Here is a bit of interesting history about the Suntour and Huret thing; read: http://www.disraeligears.co.uk/Site/...ar_page_2.html

    The only issue I have with that report is that I also own a Superbe Tech rear derailleur that supposedly was problem plagued in 1984 and put it on my racing bike because according to the LBS rep it could shift climbing mountain grades without having to take pressure off the pedals, and it did with a bang! It weighed more then the Superbe Pro but since I was racing mountains of California the ability to shift fast climbing was more important to me then the weight. I then went back and bought a backup Superbe Tech in case the one I was using would ever break (and Suntour was going out of business), and according to that report it would, except 160,000 miles later it never broke and still works fine! Which means I still have a new one I never used. Supposedly the Mountech will have the same problem, but for some reason I'm not concerned about it due to my experiences with the Tech.

    I think you're misinterpreting information.

    We're talking about bikes that are well above entry level models. While there's consideration for price point, at this price point, the decisions were based on the best unit available. Keep in mind, it would probably make more sense from a financial as well as a supply point of view to order an entire group from a supplier.

    In terms of the Passage, as referenced in the article you linked, the DuoPar was a prime piece of equipment. It was considered THE touring RD to have. I believe Suntour's LeTech was designed to be their follow up to their answer to the DuoPar, the Mountech. It's a well built, nice looking unit. And it feels more "quality" than the DuoPar. I haven't checked the stats, but it looks like it'll take a 34 with ease, and that 3rd pivot probably opens that up to 38T. But as referenced in the article- the 3 pivot design was expensive, fragile and redundant.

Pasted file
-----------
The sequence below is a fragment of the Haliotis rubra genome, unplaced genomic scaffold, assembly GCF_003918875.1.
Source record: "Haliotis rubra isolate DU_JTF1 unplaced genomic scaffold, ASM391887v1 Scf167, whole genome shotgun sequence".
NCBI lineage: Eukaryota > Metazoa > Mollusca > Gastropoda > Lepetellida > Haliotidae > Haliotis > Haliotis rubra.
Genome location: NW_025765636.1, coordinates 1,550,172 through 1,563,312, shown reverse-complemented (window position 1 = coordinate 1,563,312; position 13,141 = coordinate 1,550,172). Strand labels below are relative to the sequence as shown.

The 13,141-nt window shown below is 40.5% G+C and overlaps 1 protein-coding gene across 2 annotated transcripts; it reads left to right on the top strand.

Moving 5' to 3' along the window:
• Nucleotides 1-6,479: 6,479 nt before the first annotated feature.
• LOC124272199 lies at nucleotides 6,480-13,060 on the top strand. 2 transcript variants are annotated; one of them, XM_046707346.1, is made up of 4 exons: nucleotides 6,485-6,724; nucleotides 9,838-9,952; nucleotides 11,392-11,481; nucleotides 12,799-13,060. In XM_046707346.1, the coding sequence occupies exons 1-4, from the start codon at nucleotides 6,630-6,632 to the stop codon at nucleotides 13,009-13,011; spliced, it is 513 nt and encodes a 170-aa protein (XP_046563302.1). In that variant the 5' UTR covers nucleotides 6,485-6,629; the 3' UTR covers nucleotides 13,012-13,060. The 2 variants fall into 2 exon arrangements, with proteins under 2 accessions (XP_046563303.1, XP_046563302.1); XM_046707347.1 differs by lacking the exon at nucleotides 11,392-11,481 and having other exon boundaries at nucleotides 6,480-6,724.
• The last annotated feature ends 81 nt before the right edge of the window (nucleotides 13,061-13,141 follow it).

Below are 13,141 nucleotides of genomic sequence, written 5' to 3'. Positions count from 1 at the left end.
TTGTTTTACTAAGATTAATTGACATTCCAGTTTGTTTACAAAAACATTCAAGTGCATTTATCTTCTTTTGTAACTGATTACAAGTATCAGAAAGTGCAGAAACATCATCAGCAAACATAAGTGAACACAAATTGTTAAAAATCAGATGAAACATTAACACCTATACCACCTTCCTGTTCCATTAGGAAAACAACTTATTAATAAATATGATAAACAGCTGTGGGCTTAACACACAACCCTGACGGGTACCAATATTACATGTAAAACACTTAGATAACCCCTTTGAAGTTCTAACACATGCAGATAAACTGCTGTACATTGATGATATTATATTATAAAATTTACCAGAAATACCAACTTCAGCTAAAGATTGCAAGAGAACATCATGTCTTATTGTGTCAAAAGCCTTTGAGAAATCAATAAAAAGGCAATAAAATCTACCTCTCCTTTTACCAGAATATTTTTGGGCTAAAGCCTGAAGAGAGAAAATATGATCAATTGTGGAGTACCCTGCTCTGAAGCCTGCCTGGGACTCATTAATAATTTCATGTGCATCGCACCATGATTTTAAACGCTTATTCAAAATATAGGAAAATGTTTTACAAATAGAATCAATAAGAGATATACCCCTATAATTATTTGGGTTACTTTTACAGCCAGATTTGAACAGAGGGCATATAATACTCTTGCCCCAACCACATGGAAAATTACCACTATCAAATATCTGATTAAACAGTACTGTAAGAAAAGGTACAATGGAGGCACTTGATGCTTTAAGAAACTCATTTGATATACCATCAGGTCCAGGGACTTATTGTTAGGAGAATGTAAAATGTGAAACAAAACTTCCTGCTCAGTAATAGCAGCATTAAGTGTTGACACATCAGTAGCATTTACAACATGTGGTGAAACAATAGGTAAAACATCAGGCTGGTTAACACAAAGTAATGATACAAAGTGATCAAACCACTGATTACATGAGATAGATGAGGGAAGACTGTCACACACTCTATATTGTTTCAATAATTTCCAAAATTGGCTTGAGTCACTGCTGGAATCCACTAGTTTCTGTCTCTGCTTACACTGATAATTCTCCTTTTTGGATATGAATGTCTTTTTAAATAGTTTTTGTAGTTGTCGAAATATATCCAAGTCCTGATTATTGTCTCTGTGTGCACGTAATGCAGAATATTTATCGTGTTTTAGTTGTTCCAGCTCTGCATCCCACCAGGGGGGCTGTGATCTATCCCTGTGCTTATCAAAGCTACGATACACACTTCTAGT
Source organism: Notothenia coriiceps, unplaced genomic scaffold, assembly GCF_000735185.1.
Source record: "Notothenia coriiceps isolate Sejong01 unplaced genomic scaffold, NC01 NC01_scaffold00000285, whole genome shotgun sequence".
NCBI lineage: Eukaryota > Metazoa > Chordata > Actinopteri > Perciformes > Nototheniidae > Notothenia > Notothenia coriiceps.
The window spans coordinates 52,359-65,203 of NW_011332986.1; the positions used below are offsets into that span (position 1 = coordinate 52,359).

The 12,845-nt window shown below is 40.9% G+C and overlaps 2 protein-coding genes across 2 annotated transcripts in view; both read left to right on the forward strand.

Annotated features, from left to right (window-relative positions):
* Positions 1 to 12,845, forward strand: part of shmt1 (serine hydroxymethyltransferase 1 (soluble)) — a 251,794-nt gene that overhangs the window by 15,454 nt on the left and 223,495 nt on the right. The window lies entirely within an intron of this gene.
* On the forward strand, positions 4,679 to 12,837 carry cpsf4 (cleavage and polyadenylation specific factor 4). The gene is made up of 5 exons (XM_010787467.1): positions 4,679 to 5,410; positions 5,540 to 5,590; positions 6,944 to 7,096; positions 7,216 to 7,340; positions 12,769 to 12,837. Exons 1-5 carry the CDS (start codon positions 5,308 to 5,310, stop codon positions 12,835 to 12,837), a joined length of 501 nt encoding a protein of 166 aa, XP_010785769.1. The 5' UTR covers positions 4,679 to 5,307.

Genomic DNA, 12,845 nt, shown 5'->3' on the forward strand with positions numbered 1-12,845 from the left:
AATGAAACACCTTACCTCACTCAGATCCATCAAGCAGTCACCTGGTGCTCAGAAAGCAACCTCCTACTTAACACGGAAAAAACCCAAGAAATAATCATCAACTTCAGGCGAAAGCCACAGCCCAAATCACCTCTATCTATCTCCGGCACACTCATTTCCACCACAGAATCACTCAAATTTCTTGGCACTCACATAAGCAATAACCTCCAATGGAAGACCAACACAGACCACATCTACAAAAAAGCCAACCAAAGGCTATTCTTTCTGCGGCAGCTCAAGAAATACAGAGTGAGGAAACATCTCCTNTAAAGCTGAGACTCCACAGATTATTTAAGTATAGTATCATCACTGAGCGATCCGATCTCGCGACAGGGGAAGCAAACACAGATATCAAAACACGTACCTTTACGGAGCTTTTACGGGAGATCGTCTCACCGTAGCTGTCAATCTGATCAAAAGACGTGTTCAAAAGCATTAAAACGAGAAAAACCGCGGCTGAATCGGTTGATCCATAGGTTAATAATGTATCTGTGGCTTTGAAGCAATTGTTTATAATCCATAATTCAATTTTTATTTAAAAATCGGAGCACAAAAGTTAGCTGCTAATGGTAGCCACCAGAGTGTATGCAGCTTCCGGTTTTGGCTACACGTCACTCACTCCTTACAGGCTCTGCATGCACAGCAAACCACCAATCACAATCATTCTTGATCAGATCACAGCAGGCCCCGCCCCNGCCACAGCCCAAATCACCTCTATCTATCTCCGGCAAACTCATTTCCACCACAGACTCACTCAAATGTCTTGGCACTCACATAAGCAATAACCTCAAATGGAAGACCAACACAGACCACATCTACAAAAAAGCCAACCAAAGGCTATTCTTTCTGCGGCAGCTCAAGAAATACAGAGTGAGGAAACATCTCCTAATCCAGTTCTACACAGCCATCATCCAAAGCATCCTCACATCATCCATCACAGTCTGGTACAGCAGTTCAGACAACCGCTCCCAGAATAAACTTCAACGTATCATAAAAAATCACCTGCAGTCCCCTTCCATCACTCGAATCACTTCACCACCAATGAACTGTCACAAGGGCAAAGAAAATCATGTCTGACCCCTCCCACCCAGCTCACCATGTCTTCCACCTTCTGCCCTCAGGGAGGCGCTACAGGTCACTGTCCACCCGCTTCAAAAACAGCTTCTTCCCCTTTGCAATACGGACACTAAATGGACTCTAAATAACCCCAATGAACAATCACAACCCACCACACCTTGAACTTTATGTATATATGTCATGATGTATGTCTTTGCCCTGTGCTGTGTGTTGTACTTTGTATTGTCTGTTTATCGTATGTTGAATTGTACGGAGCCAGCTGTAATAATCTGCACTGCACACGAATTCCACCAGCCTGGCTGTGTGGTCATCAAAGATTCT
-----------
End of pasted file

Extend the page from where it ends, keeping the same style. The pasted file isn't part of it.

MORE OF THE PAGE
Even at this point in time, companies were speccing their bikes with groups. It makes sense to do so. I like to have matching things. These groups were chosen with price in mind, but also availability, and performance. After SIS, my guess is Suntour was offering HUGE price drops- but they kept losing market share- because SIS worked. Sometimes those components are chosen out of regard to the supplier company. In regards to top of the line bikes, such as the VSP or the 720- I believe that was specced to the very best components, regardless of manufacturer. However, with the 720, I believe the Simplex Super LJ FD was chosen to "throw a bone" to Simplex, much in the same way several companies did for Suntour towards their end.